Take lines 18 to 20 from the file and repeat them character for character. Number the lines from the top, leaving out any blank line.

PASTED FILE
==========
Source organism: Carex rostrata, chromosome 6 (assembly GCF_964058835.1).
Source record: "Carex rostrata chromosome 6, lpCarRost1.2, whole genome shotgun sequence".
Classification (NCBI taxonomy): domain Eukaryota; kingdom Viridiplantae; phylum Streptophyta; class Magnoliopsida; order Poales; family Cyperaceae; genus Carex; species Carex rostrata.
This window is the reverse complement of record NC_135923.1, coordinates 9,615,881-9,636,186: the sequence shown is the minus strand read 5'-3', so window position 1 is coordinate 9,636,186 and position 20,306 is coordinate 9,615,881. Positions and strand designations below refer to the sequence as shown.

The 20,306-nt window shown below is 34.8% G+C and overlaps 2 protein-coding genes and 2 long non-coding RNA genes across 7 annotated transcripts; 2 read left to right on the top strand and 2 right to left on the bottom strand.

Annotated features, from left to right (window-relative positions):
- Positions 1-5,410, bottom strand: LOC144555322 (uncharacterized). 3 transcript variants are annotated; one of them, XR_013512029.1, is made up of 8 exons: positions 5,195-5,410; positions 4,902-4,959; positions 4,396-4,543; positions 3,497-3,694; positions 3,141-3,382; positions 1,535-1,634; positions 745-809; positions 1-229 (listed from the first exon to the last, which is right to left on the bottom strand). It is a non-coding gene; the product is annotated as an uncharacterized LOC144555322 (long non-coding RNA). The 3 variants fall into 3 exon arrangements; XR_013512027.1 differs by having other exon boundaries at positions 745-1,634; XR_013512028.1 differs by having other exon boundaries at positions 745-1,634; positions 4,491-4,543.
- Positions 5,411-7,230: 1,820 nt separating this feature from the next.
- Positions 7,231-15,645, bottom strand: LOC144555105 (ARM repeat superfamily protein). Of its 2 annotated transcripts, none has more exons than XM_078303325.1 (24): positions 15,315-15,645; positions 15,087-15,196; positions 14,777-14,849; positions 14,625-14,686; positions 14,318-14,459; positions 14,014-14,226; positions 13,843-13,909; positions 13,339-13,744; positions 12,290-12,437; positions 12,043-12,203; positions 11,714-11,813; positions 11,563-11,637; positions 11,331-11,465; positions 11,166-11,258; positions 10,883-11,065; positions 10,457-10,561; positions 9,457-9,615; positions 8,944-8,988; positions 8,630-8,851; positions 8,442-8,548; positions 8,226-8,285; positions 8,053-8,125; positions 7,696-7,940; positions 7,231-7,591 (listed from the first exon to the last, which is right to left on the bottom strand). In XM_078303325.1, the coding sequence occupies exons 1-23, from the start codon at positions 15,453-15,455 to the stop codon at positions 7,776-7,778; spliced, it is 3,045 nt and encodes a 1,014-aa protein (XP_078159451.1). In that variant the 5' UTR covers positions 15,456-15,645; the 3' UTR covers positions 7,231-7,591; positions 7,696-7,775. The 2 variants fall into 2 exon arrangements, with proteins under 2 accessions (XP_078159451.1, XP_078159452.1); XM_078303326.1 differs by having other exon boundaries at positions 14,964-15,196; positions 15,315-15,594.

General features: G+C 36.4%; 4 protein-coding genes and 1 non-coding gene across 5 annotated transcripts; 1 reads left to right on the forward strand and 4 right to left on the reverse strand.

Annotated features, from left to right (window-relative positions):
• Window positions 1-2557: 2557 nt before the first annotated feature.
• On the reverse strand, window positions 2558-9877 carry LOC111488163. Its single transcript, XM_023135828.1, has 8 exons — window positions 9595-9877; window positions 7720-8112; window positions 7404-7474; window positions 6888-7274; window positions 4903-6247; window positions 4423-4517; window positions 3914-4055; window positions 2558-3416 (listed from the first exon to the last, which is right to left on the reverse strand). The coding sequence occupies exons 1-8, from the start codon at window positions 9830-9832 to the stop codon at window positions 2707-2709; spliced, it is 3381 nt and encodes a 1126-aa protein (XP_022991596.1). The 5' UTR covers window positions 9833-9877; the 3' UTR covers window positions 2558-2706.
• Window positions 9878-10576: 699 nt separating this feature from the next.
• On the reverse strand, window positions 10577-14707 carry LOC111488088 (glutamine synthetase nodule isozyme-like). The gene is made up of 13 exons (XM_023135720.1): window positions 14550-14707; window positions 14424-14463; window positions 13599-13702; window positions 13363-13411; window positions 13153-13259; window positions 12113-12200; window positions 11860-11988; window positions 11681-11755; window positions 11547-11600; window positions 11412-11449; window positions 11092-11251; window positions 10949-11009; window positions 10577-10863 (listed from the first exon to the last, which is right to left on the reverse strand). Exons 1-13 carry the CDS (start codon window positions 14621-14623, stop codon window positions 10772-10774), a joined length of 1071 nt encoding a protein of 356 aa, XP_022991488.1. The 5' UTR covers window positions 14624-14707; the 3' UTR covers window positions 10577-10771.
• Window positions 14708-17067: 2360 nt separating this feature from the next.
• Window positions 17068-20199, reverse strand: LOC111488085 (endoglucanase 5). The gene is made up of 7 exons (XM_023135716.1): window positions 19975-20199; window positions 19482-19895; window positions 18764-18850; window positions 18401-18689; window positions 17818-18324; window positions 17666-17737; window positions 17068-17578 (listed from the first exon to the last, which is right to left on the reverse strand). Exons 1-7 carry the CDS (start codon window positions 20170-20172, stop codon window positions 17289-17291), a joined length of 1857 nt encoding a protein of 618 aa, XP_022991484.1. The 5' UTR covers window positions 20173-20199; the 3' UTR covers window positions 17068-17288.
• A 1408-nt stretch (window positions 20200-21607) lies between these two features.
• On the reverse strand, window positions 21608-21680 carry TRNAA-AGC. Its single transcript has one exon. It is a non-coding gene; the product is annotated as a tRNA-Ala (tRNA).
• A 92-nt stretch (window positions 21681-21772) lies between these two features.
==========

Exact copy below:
• A 1408-nt stretch (window positions 20200-21607) lies between these two features.
• On the reverse strand, window positions 21608-21680 carry TRNAA-AGC. Its single transcript has one exon. It is a non-coding gene; the product is annotated as a tRNA-Ala (tRNA).
• A 92-nt stretch (window positions 21681-21772) lies between these two features.